A large crowd of opposition supporters today transformed an official prayer ceremony in Tehran into a show of strength, chanted “azadi, azadi” (“freedom”), and voiced continued support for Presidential candidate Mir Hossein Mousavi, who defiantly continues to criticize the ruling regime. Mousavi made his first official public appearance since the election when he attended the Friday prayer led by one of his key supporters, former president Ali Akbar Hashemi Rafsanjani. While Rafsanjani sternly criticized the rigging of the elections and violent repression of the security services, police fired tear gas and assaulted some of the tens of thousands of demonstrators who were unable to enter the ceremony at Tehran University.
Rafsanjani reportedly got tears in his eyes (perhaps from the tear gas?) as he spoke of how the Prophet Muhammad “respected the rights” of his people. Rafsanjani said the leader of the 1979 Islamic revolution, Ayatollah Khomeini “knew that people’s vote was the most important thing in our country” and stressed that “[w]here people are not present or their vote is not considered, that government is not Islamic”. He criticized the post-election wave of arrests, the violent actions of the security forces, the regime’s censorship of the media, and the Guardian Council, which failed to adequately investigate widespread reports of election-rigging in the June 12 presidential election. Rafsanjani also called for the immediate release of the thousands of protesters who have been arrested. He warned, “The system cannot lose them. If the system reproaches them they will come back to us.”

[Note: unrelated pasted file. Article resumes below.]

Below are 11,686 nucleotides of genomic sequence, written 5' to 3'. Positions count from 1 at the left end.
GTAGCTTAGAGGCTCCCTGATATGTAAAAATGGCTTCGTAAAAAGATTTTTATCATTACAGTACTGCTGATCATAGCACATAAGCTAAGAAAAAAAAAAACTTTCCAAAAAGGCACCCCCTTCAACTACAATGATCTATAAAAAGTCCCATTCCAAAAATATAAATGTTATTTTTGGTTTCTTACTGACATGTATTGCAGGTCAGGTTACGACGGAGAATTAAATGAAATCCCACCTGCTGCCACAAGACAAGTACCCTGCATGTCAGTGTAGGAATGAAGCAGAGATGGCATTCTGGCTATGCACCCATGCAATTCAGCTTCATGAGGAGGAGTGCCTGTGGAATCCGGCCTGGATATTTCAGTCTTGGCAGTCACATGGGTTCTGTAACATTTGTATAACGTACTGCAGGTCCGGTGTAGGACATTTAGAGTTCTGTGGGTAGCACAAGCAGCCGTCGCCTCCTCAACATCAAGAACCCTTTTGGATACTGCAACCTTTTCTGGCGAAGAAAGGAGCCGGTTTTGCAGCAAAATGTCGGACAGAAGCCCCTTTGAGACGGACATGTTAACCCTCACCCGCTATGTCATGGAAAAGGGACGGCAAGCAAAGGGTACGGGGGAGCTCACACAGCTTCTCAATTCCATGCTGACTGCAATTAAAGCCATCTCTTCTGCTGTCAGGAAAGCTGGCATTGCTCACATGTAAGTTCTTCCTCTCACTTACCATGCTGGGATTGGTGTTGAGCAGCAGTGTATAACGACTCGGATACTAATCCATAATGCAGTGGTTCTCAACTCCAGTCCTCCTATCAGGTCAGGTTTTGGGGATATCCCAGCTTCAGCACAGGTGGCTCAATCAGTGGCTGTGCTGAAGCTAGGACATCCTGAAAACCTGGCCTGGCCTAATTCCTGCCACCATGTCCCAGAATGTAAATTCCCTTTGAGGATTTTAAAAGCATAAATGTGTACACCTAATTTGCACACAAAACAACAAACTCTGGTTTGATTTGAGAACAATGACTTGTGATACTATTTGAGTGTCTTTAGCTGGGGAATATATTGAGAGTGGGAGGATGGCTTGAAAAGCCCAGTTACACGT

Presidential candidate Mehdi Karroubi, who has joined Mousavi in denouncing the regime, was attacked by plain clothes police thugs when he got out of his car to attend the prayer ceremony. Other opposition supporters in the crowd were roughed up and some were arrested, including women’s rights activist Shadi Sadr.
Rafsanjani’s public criticism of the regime’s harsh response to the popular protest movement is significant because he is a key power-broker within the regime and has strong revolutionary credentials as a prominent protégé of Ayatollah Khomeini. The former president, who up till now has worked quietly behind the scenes in support of Mousavi, now has publicly challenged the authority and the judgment of Khomeini’s successor as the Supreme Leader, Ayatollah Ali Khamenei, although he was careful not to explicitly criticize Khamenei by name. The public splintering of the regime into warring factions at the highest levels will add a destabilizing element to an already volatile political situation. Today’s events make it clear that Iran has not seen the end of its political turmoil, either within or without the regime.
For more on Iran, see: Iran Briefing Room